Henry v. Ryan
The district court's denial of a defendant's habeas corpus petition challenging his conviction and capital sentence for murder, kidnapping, robbery, and theft is affirmed, where: 1) despite a procedural default issue, defendant's Brady claim is denied on the merits because the notes the prosecution withheld were not material to the guilty verdict; 2) defendant was not diligent in securing the facts supporting his claim that photographic evidence produced by the state before trial was altered, and that some photos had been omitted and not produced during discovery; 3) the state's suppression of evidence was not the cause of defendant's failure to comply with state procedural rules so as to excuse the procedural default of this claim; 4) defendant had not established that a detective knowingly provided false testimony that the prosecution knew the testimony would be inaccurate; 5) defendant could not show that the alleged juror misconduct had a substantial and injurious effect on the verdict; and 6) the district court properly denied defendant's claims regarding mitigating evidence and ineffective assistance of counsel.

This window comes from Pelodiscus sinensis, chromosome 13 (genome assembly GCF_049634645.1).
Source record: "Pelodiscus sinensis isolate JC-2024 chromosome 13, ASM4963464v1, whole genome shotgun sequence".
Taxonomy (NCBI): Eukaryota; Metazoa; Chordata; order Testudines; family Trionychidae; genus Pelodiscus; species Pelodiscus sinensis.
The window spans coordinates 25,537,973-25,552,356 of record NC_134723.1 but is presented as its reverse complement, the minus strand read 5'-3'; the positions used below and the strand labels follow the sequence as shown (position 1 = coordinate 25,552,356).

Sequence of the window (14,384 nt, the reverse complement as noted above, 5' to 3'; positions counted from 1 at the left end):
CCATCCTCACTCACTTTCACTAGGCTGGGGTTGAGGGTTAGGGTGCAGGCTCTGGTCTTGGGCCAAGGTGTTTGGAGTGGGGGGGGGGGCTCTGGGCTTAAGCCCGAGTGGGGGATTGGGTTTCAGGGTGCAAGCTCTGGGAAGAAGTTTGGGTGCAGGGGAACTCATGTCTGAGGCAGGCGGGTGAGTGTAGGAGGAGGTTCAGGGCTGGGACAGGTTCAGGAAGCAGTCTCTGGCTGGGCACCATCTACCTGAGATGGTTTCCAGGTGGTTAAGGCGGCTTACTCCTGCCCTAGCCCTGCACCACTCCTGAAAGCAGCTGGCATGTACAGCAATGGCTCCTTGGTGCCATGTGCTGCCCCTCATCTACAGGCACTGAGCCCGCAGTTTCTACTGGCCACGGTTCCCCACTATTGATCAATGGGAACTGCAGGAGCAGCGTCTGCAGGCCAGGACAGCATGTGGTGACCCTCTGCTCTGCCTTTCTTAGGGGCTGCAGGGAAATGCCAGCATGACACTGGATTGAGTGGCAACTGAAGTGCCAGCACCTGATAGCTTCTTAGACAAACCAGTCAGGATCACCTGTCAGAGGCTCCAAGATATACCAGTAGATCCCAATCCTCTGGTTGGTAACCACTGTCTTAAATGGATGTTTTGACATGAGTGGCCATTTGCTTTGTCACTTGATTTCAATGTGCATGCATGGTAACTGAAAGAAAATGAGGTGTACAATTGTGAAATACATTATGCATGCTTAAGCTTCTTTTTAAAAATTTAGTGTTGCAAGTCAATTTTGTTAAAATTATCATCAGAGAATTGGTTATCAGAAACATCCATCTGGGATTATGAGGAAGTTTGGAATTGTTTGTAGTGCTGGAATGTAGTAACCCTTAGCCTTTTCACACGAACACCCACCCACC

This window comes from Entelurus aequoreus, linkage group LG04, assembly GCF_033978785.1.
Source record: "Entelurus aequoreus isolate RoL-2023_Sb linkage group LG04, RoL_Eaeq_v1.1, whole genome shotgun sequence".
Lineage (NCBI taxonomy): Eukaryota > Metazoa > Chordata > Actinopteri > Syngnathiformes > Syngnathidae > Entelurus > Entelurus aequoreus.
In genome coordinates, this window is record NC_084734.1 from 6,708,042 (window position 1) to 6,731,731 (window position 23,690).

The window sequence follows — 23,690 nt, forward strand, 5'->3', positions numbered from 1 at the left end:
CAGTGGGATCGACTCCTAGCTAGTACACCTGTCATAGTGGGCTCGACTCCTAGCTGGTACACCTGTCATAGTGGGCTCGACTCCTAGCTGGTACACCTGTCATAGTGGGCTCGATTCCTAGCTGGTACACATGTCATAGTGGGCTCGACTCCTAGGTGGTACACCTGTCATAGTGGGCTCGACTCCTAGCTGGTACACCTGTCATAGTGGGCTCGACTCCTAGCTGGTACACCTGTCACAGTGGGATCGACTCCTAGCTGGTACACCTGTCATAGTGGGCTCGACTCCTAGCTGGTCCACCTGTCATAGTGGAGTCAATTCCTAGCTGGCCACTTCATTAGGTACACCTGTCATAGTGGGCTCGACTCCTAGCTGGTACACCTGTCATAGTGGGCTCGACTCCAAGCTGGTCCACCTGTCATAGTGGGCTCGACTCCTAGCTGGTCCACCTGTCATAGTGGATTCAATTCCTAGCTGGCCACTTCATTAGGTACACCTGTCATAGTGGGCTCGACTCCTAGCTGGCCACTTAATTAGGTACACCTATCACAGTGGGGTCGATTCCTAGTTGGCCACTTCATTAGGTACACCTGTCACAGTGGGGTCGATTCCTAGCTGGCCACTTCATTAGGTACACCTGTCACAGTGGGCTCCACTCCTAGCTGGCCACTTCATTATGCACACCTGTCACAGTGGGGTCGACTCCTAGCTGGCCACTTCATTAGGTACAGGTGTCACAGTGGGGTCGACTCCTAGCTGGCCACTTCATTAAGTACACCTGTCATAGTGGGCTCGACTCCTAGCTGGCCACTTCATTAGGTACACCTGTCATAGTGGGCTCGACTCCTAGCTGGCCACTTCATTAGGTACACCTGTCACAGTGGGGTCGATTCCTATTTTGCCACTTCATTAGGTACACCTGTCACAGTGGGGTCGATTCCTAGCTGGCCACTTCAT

Lopez-Valenzuela v. County of Maricopa
The district court's summary judgment and partial dismissal of a class action challenging Proposition 100, a ballot measure passed by Arizona voters that amended the state constitution to preclude bail for certain serious felony offenses if the person charged has entered or remained in the United States illegally and if the proof is evident or the presumption great as to the charge, is affirmed, where: 1) the Arizona Legislature and Arizona voters passed Proposition 100 and its implementing statute and rules to further the state's legitimate and compelling interest in seeing that those accused of serious state-law crimes are brought to trial; and 2) plaintiffs had not succeeded in raising triable issues of fact as to whether Proposition 100 and its implementing procedures violate the substantive and procedural due process guarantees of the United States Constitution's Fourteenth Amendment, the Excessive Bail Clause of the Eighth Amendment, and the Sixth Amendment right to counsel, nor whether the Proposition 100 laws are preempted by federal immigration law.